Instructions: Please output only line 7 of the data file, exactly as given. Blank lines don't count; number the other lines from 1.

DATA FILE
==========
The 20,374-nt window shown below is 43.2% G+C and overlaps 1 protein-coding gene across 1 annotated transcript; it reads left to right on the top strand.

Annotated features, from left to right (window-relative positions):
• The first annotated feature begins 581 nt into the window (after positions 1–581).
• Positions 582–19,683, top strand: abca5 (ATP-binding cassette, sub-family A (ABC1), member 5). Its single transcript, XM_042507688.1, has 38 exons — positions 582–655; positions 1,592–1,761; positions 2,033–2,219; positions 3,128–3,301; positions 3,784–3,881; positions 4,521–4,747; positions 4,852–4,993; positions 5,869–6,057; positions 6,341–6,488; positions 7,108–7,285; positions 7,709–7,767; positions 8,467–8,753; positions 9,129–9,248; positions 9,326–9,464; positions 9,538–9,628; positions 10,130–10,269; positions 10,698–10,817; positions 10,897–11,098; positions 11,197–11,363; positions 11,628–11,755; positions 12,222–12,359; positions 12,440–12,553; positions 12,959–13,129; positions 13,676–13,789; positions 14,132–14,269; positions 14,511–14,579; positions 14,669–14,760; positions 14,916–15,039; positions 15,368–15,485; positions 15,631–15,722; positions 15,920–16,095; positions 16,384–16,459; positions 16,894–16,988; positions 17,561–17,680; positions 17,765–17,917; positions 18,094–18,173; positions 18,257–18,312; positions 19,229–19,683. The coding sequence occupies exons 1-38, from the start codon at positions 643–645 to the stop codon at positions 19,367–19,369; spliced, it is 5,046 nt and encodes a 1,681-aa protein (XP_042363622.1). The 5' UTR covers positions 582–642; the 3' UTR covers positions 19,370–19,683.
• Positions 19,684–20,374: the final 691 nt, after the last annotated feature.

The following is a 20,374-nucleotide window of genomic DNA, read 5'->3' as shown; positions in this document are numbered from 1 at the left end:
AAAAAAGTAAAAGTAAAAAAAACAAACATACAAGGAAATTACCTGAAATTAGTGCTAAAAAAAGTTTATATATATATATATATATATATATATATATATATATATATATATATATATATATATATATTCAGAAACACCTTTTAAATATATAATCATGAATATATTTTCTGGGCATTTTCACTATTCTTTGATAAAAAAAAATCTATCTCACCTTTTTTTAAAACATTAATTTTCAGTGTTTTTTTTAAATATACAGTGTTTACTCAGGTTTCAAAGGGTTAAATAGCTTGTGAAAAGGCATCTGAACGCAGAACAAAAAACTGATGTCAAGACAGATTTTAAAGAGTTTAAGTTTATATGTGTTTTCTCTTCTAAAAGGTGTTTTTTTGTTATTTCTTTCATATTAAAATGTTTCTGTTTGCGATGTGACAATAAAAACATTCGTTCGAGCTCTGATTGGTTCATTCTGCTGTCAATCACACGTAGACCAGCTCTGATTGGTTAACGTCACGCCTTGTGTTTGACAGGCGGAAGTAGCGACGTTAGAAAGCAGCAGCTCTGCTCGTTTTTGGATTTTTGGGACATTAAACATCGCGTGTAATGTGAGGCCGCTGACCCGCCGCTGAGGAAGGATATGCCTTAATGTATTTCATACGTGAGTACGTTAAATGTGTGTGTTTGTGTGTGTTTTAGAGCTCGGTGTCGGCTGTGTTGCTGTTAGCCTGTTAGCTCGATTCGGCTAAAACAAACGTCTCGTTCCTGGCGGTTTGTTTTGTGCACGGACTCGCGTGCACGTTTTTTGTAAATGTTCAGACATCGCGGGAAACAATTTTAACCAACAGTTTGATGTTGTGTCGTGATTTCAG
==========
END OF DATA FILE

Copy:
AAAAAAGTAAAAGTAAAAAAAACAAACATACAAGGAAATTACCTGAAATTAGTGCTAAAAAAAGTTTATATATATATATATATATATATATATATATATATATATATATATATATATATATATATATTCAGAAACACCTTTTAAATATATAATCATGAATATATTTTCTGGGCATTTTCACTATTCTTTGATAAAAAAAAATCTATCTCACCTTTTTTTAAAACATTAATTTTCAGTGTTTTTTTTAAATATACAGTGTTTACTCAGGTTTCAAAGGGTTAAATAGCTTGTGAAAAGGCATCTGAACGCAGAACAAAAAACTGATGTCAAGACAGATTTTAAAGAGTTTAAGTTTATATGTGTTTTCTCTTCTAAAAGGTGTTTTTTTGTTATTTCTTTCATATTAAAATGTTTCTGTTTGCGATGTGACAATAAAAACATTCGTTCGAGCTCTGATTGGTTCATTCTGCTGTCAATCACACGTAGACCAGCTCTGATTGGTTAACGTCACGCCTTGTGTTTGACAGGCGGAAGTAGCGACGTTAGAAAGCAGCAGCTCTGCTCGTTTTTGGATTTTTGGGACATTAAACATCGCGTGTAATGTGAGGCCGCTGACCCGCCGCTGAGGAAGGATATGCCTTAATGTATTTCATACGTGAGTACGTTAAATGTGTGTGTTTGTGTGTGTTTTAGAGCTCGGTGTCGGCTGTGTTGCTGTTAGCCTGTTAGCTCGATTCGGCTAAAACAAACGTCTCGTTCCTGGCGGTTTGTTTTGTGCACGGACTCGCGTGCACGTTTTTTGTAAATGTTCAGACATCGCGGGAAACAATTTTAACCAACAGTTTGATGTTGTGTCGTGATTTCAG